Roth and Mattis (1990), in their SAGE system, extend Mackinlay's work (APT) in another way, adding more semantic description to the data and their relationships. SAGE is also based on the generate-and-test paradigm. It uses numerous variations and syntheses of 2-D static displays found in business and statistical graphics packages (e.g. bar and and plot charts, node-link graphs, gauges, techniques using shape, color or size, tables). The types of information with which this system is concerned are the relations among data values contained in relational database or frame.based representations.
The system uses several criteria by which it judges the relevance of different data characteristics. To choose an appropriate graphical technique SAGE uses several characteristics of a set which are Set-Ordering, Coordinates Vs. Amounts, Domain of Membership.
Set-Ordering. The nature of ordering relationship among a data set's elements is
the predominant criteria used in APT and one criteria in SAGE for choosing graphical
techniques. An ordering technique can be characterized as either quantitative, ordinal or
Coordinates Vs. Amounts. SAGE can recognize that elements of ordered sets are coordinates if each element specifies a point or location temporally, spatially, or otherwise (e.g. calender-date, latitude). In contrast, amounts are not embedded in particular frames of reference (e.g.number of days, weight).
Domain of Membership. SAGE's characterization goes beyond APT's by recognizing that sets can belong to the different domains of time, space temperature, or mass. This information helps to preserve subtle stylistic conventions, such as using a horizontal axis for time coordinates and a vertical axis to temperature.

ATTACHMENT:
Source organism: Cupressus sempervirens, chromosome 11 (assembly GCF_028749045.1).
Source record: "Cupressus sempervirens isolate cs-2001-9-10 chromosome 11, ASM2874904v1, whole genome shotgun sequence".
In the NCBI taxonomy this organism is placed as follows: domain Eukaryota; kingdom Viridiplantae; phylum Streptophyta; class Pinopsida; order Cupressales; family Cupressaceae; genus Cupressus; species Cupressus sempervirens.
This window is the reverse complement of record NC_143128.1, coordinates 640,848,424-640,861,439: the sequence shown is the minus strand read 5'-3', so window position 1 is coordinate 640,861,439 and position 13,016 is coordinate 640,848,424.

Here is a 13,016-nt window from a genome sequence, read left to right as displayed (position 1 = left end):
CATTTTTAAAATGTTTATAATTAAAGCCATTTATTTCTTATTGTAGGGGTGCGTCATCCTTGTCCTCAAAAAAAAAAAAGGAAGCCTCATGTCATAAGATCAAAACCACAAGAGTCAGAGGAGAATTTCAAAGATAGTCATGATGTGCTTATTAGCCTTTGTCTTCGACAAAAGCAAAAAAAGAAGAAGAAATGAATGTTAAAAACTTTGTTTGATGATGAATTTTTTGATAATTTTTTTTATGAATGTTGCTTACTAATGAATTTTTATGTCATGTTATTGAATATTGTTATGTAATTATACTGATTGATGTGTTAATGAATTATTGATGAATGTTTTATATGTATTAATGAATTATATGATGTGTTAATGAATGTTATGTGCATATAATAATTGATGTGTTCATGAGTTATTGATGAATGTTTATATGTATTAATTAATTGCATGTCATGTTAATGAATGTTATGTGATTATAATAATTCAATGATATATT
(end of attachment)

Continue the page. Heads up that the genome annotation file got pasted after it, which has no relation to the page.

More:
For SAGE three properties are defined which describe the way relations made from
elements of one set to another:
Relational Coverage. This characteristic describes whether every element of a set can be mapped to at least one element of another.
Cardinality. This characteristic expresses the number of elements of a set to which a relation can map from an element of another set.
Uniqueness. This characteristic refers to whether a relation maps to a unique value(s) for each element of a set.
Algebraic Dependencies. Algebraic dependencies among database elements suggest another dimension which can affect presentation design. Dependencies can occur among attributes (relations) or among values within data sets. For example, an organizational database may contain three relations mapping departments to dollar-amounts: materials-costs, labor-costs, and total-costs, where total-costs= materials-costs + labor-costs.
One of the most important issues for graphical design not addressed in APT is the role
of an application or user's goals in viewing data. Differences in goals can greatly alter
the effectiveness of graphical techniques or their combinations. A user's immediate goal
may determine the connection of different relations and thereby affect how they should be
integrated in the presentation. SAGE uses a technique of segmenting the total presentation
request into sub-requests to coordinate text and graphics displays by converting a topic
outline prepared by a discourse processor into a serial list of sub-requests. This
indicates to the graphics system that information expressed in contiguous portions of the
text should be considered more related, and therefore displayed together.
More generally, this characteristic provides a vehicle for expressing two, often competing, informational goals: the need to express as much information as possible and the need to selected partitions of sets or relations to be easily and cohesively viewed.
Last modified on March 29, 1999, G. Scott Owen, email@example.com